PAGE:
You do not have to look far to understand why U.S. health care is so expensive and uneven in quality. A recurrent offender advertises walk-in ultrasound testing of blood vessels and whatever other asymptomatic part you may choose to pay for. Worried older folks can feel lucky that it appears that Medicare would reimburse for the tests. But in fact, the whole course of tests and treatments encouraged by these ads will not improve your life expectancy — and could even have some chance of decreasing it.
Shouldn't we read these solicitations as symptoms of a very readily eliminated illness that plagues our health care system? An asymptomatic 65-year-old found to have an arterial abnormality in this mobile horror chamber is almost certain to succumb, eventually, to something else. That is, of course, unless you are told of it, go to your doctor scared, and your doctor injudiciously arranges an angiogram or a procedure. And so this harmfully profiteering practice of persuasion keeps our country's medical wheels turning.
It is worth wondering: If this test is medically indicated, why has the doctor not already ordered it? And if the testing is done and produced a normal result, the question of how often to get rechecked could arise.
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One person in the ad tells of having a narrowing of the carotid artery (one of the two main arteries in the neck that go to the brain) discovered and therefore having an operation to correct it. That is very bad news for both patients seeking quality care and a country looking to control health costs. That expensive operation carries a risk of stroke and is only done in selected cases, almost never on someone totally asymptomatic (apparently the case with this patient). Money was wasted and the patient needlessly endangered.
This is not an argument for denial. Another smiling patient in that offensive advertisement is said to have had an aortic aneurysm found and repaired, which certainly could have saved his life. Not said was how urgent the aortic abnormality was, or whether cofactors such as obesity, hypertension or cardiac disease, which commonly coexist with aneurysms, might have tipped off the family doctor that the test was needed. Yet, even if a panel of doctors were to recommend that every adult have their aorta imaged to rule out the rare spontaneous aneurysm, responsible doctors surely would not recommend imaging the carotid artery in a patient without symptoms.
Is this advertising really so bad? Everybody takes ads with a grain of salt these days — right?
No. This is harmful profiteering. In "Selling Sickness," Ray Moynihan and Alan Cassels state: "With promotional campaigns that exploit our deepest fears of death, decay and disease, the $500 billion pharmaceutical industry is changing what it means to be human ... Because as Wall Street knows well, there's a lot of money to be made telling healthy people they're sick." The creation of this market for well people has been an explicit, aggressive strategy by drug companies. They document this in conditions ranging from high cholesterol or high blood pressure to attention deficit disorder, osteoporosis and "premenstrual dysphoric disorder."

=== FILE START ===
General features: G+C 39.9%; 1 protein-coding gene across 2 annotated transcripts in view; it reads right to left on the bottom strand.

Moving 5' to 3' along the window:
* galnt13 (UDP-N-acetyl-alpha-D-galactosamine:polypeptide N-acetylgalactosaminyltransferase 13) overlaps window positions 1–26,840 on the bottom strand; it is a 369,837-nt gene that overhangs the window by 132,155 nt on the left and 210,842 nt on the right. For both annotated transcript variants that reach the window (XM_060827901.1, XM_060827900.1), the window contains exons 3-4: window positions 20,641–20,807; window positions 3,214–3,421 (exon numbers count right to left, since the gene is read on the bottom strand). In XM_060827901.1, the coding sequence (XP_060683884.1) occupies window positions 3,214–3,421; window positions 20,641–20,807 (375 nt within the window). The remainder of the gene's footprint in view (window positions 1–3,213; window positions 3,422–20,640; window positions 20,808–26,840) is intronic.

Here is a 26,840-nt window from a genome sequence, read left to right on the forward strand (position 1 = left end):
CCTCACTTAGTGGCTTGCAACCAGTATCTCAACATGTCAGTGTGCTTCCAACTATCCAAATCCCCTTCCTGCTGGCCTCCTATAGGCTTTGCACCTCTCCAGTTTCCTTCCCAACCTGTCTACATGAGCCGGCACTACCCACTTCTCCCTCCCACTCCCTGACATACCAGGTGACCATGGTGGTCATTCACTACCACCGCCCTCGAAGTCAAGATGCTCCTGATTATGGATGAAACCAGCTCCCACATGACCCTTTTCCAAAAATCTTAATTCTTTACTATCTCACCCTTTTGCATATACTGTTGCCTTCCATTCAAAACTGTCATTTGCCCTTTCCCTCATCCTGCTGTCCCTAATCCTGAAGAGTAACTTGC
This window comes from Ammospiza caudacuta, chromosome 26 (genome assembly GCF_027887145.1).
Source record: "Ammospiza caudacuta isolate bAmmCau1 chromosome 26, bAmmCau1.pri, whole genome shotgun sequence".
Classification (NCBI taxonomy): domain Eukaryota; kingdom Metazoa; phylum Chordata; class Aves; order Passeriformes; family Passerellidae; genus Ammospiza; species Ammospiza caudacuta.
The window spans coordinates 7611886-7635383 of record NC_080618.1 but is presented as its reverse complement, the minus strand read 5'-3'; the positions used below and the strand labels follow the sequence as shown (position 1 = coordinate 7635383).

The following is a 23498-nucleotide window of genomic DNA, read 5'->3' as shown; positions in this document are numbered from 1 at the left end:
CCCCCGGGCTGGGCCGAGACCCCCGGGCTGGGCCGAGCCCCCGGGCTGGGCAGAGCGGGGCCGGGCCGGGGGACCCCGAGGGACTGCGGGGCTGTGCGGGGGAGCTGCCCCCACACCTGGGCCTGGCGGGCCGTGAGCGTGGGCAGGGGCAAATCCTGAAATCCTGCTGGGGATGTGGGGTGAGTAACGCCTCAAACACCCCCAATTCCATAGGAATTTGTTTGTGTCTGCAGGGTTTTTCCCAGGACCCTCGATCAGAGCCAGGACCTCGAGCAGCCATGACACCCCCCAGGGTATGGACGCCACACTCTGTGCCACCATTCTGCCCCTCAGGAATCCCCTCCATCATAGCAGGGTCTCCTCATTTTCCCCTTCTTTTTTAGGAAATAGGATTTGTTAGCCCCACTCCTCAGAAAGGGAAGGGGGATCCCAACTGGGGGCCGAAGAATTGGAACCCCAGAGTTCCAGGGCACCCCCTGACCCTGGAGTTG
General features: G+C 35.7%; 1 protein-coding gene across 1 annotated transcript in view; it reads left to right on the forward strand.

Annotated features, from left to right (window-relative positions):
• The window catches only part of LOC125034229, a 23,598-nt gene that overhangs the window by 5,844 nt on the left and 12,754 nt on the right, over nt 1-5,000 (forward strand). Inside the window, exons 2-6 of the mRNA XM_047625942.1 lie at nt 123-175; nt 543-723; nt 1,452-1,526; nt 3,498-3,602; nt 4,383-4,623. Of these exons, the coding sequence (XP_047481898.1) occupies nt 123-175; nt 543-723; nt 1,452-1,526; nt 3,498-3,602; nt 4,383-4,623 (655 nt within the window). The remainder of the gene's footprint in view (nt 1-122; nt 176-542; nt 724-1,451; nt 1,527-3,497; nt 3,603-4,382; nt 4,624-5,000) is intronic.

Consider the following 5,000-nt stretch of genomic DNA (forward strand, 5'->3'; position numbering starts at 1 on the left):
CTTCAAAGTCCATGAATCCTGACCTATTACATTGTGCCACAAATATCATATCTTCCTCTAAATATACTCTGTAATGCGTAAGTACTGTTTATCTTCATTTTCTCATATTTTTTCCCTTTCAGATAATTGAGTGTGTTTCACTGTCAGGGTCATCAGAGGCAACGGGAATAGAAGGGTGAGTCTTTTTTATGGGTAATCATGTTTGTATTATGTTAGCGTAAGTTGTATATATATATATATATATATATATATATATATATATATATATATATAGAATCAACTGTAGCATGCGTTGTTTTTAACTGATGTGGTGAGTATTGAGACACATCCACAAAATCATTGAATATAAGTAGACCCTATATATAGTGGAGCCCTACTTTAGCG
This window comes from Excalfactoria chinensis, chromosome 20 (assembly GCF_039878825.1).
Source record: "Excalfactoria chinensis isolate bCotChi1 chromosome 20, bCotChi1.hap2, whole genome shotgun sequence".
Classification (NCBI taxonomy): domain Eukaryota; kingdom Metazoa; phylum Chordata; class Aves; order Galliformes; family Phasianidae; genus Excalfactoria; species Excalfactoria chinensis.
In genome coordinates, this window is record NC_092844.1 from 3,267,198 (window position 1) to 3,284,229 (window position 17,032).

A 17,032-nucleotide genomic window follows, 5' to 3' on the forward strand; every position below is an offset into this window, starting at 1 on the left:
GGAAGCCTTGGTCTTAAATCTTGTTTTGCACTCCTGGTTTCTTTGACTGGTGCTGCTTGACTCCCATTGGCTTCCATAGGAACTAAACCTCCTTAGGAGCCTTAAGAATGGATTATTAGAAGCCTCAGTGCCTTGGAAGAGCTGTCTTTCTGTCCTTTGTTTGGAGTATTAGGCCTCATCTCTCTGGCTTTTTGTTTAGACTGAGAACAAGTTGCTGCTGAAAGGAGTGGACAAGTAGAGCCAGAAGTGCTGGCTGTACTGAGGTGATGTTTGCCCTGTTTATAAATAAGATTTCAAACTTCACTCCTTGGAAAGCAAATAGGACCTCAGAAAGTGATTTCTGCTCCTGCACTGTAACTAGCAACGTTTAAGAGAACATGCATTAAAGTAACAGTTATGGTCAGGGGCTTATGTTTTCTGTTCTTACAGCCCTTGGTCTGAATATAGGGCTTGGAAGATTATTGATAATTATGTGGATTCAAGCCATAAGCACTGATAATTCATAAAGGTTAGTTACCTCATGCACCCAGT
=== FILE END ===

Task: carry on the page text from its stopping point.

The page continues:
There may be medical aspects to these conditions. The problem is that the routine of prescribing an expensive medicine with possible side effects, or doing a serious, risky operation, has become accepted by doctors and is expected by the public far in excess of a reasonable likelihood of benefit.
Moreover, these ads are expensive. The country can little afford the money spent by profitable hospitals, clinics and testing facilities to drive up their market share through advertisements. That money is needed by our health care system to extend coverage that will keep people healthy and protected from medical bankruptcy, and to help the nation's finances.
Other developed countries prohibit such medical advertising. There are good, responsible medical newsletters in the U.S. that help people think about their options realistically (although we could do better). Media fests about testing and treatment controversies highlight our lack of an authoritative national process for determining optimal care and publicizing that information.
Nevertheless, preying on people's weaknesses and fears to try to influence how they choose their medical care is ridiculous, harmful and expensive. It is time to stop it.
Dr. James Burdick, a professor of surgery at Johns Hopkins University School of Medicine, had a career as a transplant surgeon and was director of the Division of Transplantation in the Department of Health and Human Services. A frequent op-ed contributor on health care issues, he is writing a book detailing his doctors' plan for health reform. His email is firstname.lastname@example.org.